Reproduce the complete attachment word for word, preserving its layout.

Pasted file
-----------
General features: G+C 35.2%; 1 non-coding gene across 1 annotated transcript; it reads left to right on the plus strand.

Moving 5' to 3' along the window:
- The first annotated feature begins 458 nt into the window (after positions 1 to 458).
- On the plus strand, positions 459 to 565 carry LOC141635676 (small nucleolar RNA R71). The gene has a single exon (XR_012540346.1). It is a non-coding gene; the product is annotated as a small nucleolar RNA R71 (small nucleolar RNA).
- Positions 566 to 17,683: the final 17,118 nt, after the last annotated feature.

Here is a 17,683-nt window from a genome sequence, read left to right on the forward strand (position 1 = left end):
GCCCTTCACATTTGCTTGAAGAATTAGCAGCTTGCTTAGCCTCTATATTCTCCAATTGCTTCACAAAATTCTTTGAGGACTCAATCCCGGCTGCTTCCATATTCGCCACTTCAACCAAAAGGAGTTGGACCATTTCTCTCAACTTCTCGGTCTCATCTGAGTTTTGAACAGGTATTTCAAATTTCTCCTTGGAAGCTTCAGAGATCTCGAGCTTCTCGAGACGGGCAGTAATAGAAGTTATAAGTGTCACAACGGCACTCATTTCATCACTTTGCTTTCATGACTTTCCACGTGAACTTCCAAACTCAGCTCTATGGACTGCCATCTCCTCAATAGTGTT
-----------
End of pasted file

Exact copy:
General features: G+C 35.2%; 1 non-coding gene across 1 annotated transcript; it reads left to right on the plus strand.

Moving 5' to 3' along the window:
- The first annotated feature begins 458 nt into the window (after positions 1 to 458).
- On the plus strand, positions 459 to 565 carry LOC141635676 (small nucleolar RNA R71). The gene has a single exon (XR_012540346.1). It is a non-coding gene; the product is annotated as a small nucleolar RNA R71 (small nucleolar RNA).
- Positions 566 to 17,683: the final 17,118 nt, after the last annotated feature.

Here is a 17,683-nt window from a genome sequence, read left to right on the forward strand (position 1 = left end):
GCCCTTCACATTTGCTTGAAGAATTAGCAGCTTGCTTAGCCTCTATATTCTCCAATTGCTTCACAAAATTCTTTGAGGACTCAATCCCGGCTGCTTCCATATTCGCCACTTCAACCAAAAGGAGTTGGACCATTTCTCTCAACTTCTCGGTCTCATCTGAGTTTTGAACAGGTATTTCAAATTTCTCCTTGGAAGCTTCAGAGATCTCGAGCTTCTCGAGACGGGCAGTAATAGAAGTTATAAGTGTCACAACGGCACTCATTTCATCACTTTGCTTTCATGACTTTCCACGTGAACTTCCAAACTCAGCTCTATGGACTGCCATCTCCTCAATAGTGTT